Stability and governance: the great challenge
Within this backdrop, and as has been mentioned in the previous articles, there will be no governability without the Catalan and Basque parliamentary forces (already in the past both conservatives and social democrats have turned to the Basque and Catalan nationalist forces to ensure investiture). And therefore there will be no governance without a shift, on the part of PSOE, in the handling of territorial issues towards a more democratic and less authoritarian strategy than has been the norm thus far. The application of article 155, the denial of a dialogue table and the existence of political prisoners, will have to become part of the past if PSOE wishes to achieve stability and governance over the next 4 years.
In this sense, both ERC and EH Bildu (the two progressive independence forces) abstained in the investiture of Pedro Sánchez. In the Basque case, they justified their abstention to stop the extreme right and in solidarity with the popular classes of the state. In the Catalan case, this gesture of support has to do with leaving a possibility open to a political negotiation, which in no case would be possible with the Spanish right wing. It remains to be seen how this political negotiation can take place and where it can lead to, bearing in mind the deep unionist tradition within PSOE. To this the Supreme Court ruling must be added, which upholds the judgement of the Central Electoral Board, to disqualify Oriol Junqueras (ERC) as a MEP and keep him in prison, contrary to what was dictated by the European Court of Justice in Strasbourg. This fact is a symptom of a trend in the Spanish state, politicisation of justice. Or put another way, loss of power of institutions and more prominence of the judiciary, conservative tradition in the case of the Spanish state.
In the case of the conservative nationalist parties, the Basque PNV voted in favour of the investiture (key votes to make it happen) and Junts per Catalunya, notably weakened, voted against. Who also voted against along with all the rights, were the independence and anti-capitalists of the CUP, "for diametrically opposed reasons" in the words of their leaders.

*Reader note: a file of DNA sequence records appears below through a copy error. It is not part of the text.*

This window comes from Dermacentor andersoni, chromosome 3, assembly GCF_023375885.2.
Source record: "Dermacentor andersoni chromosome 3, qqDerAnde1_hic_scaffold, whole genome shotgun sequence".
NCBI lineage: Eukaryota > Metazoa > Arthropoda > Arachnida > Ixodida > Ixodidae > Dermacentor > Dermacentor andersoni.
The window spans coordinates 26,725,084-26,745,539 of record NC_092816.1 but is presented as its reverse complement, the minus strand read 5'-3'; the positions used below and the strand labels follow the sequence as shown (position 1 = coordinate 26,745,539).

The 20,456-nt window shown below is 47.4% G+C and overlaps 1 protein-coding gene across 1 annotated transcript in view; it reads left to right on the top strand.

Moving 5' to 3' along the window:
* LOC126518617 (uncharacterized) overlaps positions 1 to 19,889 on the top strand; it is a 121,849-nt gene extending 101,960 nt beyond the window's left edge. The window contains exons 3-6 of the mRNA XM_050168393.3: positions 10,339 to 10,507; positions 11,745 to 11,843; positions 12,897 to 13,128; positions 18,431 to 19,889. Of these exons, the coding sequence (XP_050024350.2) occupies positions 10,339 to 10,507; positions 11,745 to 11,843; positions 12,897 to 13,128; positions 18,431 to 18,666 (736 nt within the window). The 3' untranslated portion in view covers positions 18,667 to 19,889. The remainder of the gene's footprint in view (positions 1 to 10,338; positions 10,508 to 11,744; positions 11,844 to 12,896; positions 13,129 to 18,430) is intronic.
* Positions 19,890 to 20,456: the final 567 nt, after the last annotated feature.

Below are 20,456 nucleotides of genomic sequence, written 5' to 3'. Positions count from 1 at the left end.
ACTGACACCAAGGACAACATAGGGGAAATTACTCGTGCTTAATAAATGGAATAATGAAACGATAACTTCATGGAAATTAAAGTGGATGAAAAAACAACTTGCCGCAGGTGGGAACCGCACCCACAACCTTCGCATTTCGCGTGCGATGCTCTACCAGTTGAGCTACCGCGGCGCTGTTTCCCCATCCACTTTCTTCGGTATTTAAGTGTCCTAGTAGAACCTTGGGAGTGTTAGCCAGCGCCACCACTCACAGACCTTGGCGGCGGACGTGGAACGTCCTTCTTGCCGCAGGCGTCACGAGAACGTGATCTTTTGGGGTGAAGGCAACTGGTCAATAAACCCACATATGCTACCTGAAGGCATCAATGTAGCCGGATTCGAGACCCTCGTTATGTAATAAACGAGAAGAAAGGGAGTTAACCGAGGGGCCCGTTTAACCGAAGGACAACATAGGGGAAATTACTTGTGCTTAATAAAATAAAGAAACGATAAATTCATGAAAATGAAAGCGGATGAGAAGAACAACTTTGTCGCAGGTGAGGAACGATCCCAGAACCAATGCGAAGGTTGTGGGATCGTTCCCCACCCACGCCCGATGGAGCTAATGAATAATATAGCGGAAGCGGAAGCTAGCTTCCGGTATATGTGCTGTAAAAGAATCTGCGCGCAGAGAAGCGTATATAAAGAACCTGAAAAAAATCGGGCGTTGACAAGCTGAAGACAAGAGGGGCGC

The debate surrounding the instability of this government and the phantom of ungovernability and inability to reach agreements on budgetary matters, as well as moving forward certain laws, will continue to prevail. It must not be overlooked that the investiture went ahead thanks only to two yeses more than noes in parliament and that it relies on the independence forces. However, there is no other correlation of forces possible despite PSOE's rallies with the liberals or the idea of a major coalition during the election campaign.
Institution and social movements
In more social terms, it would be highly significant that this government could legislate and implement measures for social majorities forcefully. The reform of labour legislation, the rise in the minimum wage, a fair tax system, the repeal of the gag law that has been gripping social movements for years, daring feminist measures, the reform of the pension system etc. Still, it must be insisted that the correlation of forces in parliament will not always allow it. To this we must add, that without a counterweight in the streets that press for all these changes, it will be difficult for these changes to take place. However, the mobilisation cycle is perhaps not undergoing its finest moment. And unfortunately, we have already experienced the example with the municipal movements: the left in the Spanish state is highly explosive and sizeable, but it does not uphold pressure in a particularly consistent manner (except in some honourable cases), when it reaches the offices of institution. This may greatly weaken government action, already constrained by many determinants. Furthermore, one should not fall into the strategic error of leaving the monopoly of the street, VOX is already calling for concentrations in the name of Spanish unity, nor of criticism of an aggressive right and extreme right, with a civil-guerrilla tone and incapable of accepting the election results.